There is a bill in Congress called the Appalachian Communities Health Emergency Act, or the A.C.H.E. Act, and this is the full text:

Appalachian Communities Health Emergency Act or ACHE Act – Requires the Director of the National Institute of Environmental Health Sciences to conduct or support comprehensive studies on the health impacts of mountaintop removal coal mining on individuals in the surrounding communities. Directs the Secretary of Health and Human Services (HHS), upon receipt of a report on study results, to publish a determination of whether such mining presents any health risks to individuals in those communities. Defines “mountaintop removal coal mining” as surface coal mining that uses blasting with explosives in the steep slope regions of Kentucky, Tennessee, West Virginia, and Virginia.

Prohibits issuance of an authorization for any mountaintop removal coal mining project (or expansion), under the Federal Water Pollution Control Act (commonly known as the Clean Water Act) or the Surface Mining Control and Reclamation Act of 1977, until and unless the Secretary publishes a determination that such mining does not present any health risk to individuals in the surrounding communities. Imposes requirements for continuous monitoring of air, noise, and water pollution and frequent monitoring of soil until a determination by the Secretary is made.

Directs the President, acting through the Office of Surface Mining Reclamation and Enforcement of the Department of the Interior, to assess a one-time fee upon persons that conduct such mining projects, sufficient to cover the federal cost of the health studies and pollution monitoring required by this Act.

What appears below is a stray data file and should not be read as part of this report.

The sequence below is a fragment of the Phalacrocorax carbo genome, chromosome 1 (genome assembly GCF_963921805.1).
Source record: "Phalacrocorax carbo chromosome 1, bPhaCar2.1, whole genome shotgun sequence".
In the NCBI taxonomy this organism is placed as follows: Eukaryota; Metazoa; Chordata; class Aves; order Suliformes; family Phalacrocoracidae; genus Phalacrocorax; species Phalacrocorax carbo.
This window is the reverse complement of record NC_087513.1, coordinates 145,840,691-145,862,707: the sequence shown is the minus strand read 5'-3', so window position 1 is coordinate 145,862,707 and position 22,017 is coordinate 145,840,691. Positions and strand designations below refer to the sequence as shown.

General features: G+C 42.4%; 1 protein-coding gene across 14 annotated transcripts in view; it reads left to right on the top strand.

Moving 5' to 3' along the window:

Simple really. It essentially says that instead of spending a boatload of public money on burying these people, we should spend a tiny amount to prove once and for all whether or not Big Coal is raping the land and killing the people – something the residents already know to be true.  It also says that if they’re breaking the law, violating clean air and water standards and killing people, they need to pay for it and, you know, knock it off. The studies are already out there but special interests have done everything in their power to make sure the world never knows that. And why? There’s little interest in keeping poor people from dying unless you’re one of the poor people dying. There’s no interest in saving the beauty of Appalachia because most Americans can’t find it on a map.  Never mind that wind and solar are environmentally friendly and renewable and the more they are adopted, the cheaper they become. Coal companies who have bought members of Congress can’t get rich off of renewable energy sources, though that’s something from which every American can benefit regardless of geography.  As my friend Carl says, “Solution avoidance is Big Business”.

Mountaintop removal leaves scorched earth and dead people

So, as the polls and the pundits are howling that it’s going to be a massive GOP sweep come Tuesday, I’ve been advised to save my gas money and stay home. I’m lucky enough to be white and the holder of a State issued driver’s license and a State Department issued passport, so they can’t keep me from voting – as they have so many veterans and the elderly and students and people of color. They’ve gerrymandered the districts and lied and cheated and stolen and bought up a ton of airtime to convince me I’m wrong about everything. I’ll take my chances.

Unlike years past, it’s not a guarantee that the President’s party is going to be swept away in these midterms. There are too many close races with too many issues on the line for you to stay home on Tuesday. Oh, I’ve been assured that the Democrats have an enthusiasm problem when it comes to voting, so there’s no need to bother. Do I sound apathetic? Do I sound unenthusiastic?

I get one chance and one vote. You get one chance and one vote. These races are close. It may come down to one vote and there’s no way they’re walking away with this election because I was told not to care and my vote won’t matter. It matters to me, you sonsabitches.

One vote.

Carol Baker is a political writer and a frequent contributor to Here Women Talk. You can “LIKE” the Opinionated Bitch by clicking here.